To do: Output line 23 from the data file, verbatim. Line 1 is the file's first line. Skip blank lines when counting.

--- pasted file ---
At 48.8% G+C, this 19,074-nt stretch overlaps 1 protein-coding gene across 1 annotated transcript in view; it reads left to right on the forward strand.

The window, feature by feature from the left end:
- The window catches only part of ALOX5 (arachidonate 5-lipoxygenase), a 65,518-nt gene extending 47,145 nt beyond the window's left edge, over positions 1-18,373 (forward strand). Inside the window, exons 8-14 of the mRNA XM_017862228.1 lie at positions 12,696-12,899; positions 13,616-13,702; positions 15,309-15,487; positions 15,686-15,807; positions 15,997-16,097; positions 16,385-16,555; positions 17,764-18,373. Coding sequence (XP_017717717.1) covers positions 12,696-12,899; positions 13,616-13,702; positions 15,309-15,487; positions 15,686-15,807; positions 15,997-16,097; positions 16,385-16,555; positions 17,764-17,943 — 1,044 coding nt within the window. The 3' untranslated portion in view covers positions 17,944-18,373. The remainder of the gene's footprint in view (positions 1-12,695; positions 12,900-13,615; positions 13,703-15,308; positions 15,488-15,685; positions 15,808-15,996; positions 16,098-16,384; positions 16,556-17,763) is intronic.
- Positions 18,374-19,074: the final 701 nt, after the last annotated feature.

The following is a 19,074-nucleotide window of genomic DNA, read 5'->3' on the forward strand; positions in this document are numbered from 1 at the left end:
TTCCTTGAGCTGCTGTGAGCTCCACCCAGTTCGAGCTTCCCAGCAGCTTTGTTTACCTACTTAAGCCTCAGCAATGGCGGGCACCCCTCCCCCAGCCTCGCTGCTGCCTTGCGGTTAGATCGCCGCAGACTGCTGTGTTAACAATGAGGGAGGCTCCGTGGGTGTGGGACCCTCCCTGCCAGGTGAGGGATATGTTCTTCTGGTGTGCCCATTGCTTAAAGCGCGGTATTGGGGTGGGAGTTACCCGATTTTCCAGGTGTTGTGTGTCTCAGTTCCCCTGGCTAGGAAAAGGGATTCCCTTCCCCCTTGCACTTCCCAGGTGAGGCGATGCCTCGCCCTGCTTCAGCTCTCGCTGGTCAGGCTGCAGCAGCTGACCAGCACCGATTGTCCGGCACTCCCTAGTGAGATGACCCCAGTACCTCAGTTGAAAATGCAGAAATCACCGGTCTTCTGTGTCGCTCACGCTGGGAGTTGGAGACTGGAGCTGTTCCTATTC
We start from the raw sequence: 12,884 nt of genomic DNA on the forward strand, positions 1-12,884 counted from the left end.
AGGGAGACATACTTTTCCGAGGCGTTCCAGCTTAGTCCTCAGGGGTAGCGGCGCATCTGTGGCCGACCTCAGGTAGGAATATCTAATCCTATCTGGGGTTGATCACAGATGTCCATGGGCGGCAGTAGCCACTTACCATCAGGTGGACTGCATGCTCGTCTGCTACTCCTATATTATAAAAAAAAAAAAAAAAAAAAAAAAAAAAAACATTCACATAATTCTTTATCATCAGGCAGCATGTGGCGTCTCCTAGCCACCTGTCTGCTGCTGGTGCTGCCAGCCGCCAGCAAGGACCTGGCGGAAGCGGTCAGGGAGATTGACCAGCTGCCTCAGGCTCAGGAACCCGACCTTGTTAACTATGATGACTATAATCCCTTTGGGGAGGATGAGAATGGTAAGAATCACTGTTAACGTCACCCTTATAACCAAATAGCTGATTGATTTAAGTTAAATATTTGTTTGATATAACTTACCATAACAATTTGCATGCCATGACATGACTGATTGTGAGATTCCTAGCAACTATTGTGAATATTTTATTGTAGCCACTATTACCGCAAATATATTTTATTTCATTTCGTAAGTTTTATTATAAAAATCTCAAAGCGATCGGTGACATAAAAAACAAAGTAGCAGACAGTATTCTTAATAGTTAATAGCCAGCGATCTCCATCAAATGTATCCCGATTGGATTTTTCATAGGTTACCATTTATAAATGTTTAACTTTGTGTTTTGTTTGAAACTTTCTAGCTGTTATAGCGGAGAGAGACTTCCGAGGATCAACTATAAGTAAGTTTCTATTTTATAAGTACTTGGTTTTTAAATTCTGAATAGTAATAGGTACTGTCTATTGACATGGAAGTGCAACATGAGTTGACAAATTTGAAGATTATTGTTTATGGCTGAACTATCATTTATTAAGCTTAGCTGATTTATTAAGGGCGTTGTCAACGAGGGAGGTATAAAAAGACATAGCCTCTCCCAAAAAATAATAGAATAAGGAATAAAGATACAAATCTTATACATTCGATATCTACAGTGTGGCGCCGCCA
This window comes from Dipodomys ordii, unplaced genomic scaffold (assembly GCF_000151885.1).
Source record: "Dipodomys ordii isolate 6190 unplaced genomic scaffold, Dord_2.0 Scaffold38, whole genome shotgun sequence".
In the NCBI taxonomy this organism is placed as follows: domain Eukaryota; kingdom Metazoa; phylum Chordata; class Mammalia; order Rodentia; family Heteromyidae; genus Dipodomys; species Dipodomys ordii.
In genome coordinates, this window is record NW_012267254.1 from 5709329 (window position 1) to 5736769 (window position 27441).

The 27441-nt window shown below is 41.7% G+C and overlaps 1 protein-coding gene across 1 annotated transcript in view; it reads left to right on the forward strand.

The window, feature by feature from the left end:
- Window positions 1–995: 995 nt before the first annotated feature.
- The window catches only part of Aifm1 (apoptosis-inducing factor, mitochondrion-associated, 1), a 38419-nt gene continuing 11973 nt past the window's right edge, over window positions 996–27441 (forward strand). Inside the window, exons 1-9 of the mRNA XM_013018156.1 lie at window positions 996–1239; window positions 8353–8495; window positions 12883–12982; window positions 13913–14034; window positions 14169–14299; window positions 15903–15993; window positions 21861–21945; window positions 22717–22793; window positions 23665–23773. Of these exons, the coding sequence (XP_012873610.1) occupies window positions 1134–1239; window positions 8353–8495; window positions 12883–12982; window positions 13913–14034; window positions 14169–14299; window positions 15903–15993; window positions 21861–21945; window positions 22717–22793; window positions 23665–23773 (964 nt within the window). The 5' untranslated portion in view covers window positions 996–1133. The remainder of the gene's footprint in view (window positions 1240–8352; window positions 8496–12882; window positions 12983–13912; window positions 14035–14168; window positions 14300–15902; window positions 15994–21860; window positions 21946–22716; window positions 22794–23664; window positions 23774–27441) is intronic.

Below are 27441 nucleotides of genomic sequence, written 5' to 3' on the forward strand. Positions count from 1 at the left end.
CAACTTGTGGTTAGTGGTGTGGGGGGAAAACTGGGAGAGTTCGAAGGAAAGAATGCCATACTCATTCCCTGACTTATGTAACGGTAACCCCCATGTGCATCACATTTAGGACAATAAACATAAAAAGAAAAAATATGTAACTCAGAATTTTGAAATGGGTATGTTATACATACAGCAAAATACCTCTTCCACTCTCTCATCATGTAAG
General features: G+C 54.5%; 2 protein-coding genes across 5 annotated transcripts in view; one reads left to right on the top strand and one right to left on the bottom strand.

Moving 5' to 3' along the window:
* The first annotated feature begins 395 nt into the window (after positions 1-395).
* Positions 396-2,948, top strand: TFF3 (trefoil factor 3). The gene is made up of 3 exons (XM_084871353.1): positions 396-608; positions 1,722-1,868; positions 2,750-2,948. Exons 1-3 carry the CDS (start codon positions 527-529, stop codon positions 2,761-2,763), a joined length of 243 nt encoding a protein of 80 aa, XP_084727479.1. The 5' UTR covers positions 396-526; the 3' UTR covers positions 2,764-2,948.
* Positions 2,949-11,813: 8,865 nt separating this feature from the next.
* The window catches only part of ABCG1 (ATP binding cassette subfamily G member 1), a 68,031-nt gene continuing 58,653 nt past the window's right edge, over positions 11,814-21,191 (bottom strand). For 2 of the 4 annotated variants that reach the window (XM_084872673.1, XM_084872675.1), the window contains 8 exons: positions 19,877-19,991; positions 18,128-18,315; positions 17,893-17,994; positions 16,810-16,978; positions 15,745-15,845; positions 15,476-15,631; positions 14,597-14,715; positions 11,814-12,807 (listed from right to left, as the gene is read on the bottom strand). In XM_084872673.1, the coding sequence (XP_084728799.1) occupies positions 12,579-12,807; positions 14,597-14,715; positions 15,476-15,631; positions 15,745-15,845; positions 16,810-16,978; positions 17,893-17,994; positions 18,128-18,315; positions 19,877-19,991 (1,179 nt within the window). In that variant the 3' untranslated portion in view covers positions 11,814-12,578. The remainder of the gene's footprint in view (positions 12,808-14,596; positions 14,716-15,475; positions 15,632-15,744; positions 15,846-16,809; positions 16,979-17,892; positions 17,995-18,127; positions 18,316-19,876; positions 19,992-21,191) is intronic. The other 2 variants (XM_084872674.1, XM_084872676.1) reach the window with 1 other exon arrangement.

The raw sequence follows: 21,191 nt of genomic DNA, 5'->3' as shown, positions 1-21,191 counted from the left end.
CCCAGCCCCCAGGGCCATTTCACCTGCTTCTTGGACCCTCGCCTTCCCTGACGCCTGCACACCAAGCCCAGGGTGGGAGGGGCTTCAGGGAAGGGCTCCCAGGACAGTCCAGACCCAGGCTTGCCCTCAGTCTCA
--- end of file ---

* Positions 2,949-11,813: 8,865 nt separating this feature from the next.